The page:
Those seeking to streamline their document processes have every right to be frustrated. There is an unreasonable disconnect between the seemingly simple desire for information control and the complicated nature of technology that promises—yet often fails—to deliver it. People simply want a secure way to receive, store and later retrieve all the bits of stuff that feed their daily business transactions.
However, those who read my previous post can understand that simple tasks (such as counting all the many forms, formats and places information is apt to arrive, and the countless tools already in place intending to help) quickly expand to become quite complicated. Merely categorizing all the ways (and formats) information enters an organization is challenging enough. Actually reining it in a little in order to benefit from the useful bits of content can be downright daunting. Like most things, it’s easier to break it down into manageable pieces.
It may help to establish the fact that information—whether in the form of incoming documents, stored content, or fragments of both—generally falls into two categories. It either touches or it points. For example, incoming mail that includes invoice payments first touches the accounts receivable department. Or, those same payments may arrive electronically, with an e-mail link that simply points to where the transaction originated, and where the dollars were sent.
Likewise, clerical staff in the back office and customer facing agents in the front-office alike either touch the information (e.g. new account applications) or point (sometimes quite literally) to where it is or to where it (or the customer) should go. The trick is to ensure that information is touching the right spot, or data-seekers are pointed in the right direction.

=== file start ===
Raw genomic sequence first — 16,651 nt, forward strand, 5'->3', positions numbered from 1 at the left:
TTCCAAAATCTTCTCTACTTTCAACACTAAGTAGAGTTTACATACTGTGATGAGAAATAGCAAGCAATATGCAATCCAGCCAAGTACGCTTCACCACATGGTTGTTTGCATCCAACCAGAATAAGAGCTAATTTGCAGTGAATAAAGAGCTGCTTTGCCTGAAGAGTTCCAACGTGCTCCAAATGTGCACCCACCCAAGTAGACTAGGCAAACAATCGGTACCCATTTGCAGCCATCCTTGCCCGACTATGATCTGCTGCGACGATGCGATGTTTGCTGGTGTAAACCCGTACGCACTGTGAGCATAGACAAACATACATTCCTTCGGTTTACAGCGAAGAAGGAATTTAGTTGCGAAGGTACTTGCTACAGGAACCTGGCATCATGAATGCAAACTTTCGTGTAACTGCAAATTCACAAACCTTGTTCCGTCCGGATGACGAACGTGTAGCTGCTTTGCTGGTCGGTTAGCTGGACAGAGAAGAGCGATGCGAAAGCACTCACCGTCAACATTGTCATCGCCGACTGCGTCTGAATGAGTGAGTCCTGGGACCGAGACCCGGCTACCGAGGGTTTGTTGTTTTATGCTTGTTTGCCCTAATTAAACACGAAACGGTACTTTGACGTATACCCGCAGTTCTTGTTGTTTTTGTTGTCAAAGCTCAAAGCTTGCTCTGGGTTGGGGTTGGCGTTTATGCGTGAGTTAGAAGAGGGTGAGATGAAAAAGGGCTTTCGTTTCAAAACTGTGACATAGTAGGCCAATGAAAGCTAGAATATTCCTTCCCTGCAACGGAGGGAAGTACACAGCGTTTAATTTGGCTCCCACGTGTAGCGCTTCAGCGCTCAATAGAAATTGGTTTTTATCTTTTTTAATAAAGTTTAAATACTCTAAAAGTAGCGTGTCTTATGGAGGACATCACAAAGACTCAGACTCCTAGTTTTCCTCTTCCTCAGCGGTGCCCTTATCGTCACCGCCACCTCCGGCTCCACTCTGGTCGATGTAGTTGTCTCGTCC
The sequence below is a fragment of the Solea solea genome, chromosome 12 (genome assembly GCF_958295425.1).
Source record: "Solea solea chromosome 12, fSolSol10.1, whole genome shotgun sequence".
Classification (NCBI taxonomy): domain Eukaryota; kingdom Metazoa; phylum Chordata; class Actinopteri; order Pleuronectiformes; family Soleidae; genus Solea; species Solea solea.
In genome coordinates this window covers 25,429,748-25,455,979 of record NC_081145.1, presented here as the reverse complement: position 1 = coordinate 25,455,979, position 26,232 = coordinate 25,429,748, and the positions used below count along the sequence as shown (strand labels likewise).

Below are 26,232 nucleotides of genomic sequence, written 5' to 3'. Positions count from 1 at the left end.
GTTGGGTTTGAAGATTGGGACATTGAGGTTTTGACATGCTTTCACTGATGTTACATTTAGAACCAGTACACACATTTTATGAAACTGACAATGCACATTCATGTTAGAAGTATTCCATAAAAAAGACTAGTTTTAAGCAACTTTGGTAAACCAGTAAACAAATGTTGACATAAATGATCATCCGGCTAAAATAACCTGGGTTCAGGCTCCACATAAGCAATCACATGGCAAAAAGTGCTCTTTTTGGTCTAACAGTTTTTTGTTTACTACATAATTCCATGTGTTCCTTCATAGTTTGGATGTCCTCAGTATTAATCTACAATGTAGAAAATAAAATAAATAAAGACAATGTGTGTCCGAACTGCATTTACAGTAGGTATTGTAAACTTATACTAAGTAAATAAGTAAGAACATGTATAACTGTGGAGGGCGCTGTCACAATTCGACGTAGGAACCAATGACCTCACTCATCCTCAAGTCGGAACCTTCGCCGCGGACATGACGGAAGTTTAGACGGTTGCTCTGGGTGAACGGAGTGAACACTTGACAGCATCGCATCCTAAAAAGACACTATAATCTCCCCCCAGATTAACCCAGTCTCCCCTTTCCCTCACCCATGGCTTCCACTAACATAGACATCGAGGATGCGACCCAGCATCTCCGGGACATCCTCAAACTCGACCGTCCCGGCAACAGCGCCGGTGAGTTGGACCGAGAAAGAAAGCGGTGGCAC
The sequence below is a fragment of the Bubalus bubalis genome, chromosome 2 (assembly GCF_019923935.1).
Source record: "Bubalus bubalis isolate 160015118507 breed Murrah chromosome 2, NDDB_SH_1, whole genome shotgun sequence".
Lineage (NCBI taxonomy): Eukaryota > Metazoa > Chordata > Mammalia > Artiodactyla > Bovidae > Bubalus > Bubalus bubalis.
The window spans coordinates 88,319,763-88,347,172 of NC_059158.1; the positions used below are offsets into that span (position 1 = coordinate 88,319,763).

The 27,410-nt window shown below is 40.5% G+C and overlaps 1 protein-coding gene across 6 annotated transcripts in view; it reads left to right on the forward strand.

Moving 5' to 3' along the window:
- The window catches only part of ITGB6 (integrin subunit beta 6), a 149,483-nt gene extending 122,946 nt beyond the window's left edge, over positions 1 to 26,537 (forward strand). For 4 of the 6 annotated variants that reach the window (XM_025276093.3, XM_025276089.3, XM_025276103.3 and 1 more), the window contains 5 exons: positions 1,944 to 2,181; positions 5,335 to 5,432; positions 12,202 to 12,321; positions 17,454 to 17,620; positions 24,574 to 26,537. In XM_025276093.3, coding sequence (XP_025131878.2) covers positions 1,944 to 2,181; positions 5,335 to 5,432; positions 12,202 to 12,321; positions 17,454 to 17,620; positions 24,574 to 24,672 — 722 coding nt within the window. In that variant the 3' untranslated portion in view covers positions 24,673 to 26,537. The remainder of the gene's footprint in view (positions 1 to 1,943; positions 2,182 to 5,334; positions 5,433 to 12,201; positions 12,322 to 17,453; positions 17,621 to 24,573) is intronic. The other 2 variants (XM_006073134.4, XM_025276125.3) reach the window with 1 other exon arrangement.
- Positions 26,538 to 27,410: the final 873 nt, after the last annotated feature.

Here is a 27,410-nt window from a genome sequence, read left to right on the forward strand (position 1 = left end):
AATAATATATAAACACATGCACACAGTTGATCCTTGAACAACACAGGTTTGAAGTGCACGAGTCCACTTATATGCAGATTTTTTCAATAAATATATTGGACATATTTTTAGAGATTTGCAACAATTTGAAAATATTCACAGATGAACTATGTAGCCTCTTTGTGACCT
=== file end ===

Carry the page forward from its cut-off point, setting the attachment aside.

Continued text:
Understanding the various “touch” and “point” touch points (so to speak) is very helpful in mapping an organization’s content flow. Surprisingly, high value content to one department is often found languishing unheeded (untouched) just around the corner in another; mapping the touch points will help ferret it out.
Which process needs what data?
Who sees it first?
Most importantly, where else might that same information be useful?
Fortunately, technology is available to help. And it need not be complicated. Rarely is it necessary (or prudent) to copy and send content to all the many places where it’s needed. (And who really knows who or where it’s going to be needed until it actually is?) Better is to establish clear guidelines for where content resides, and then simply point to that location. Who touches it? What technology points to it?
Of course, sometimes you’re better off doing both. Say you’re driving in an unfamiliar area, and you finally stoop to the lowliest of insults—stopping to ask for directions. Would you rather ask the person behind the bullet-proof glass to point which direction to travel or would you prefer to have a map you can actually touch? Thankfully, GPS technology does both.
Similar technology, which offers the capabilities to both touch and point, is available for document processes. Modern multifunction peripherals offer keypad access to direct content to where it’s most needed, while pointing to that location for secure retrieval. These functions—whether in an MFP, fax server, or document scanner—can also be fully automated, which provides a third dimension to touch and point: the ability to act.
#mfp #ScanningandCapture #Capture #businessprocessoptimization #fax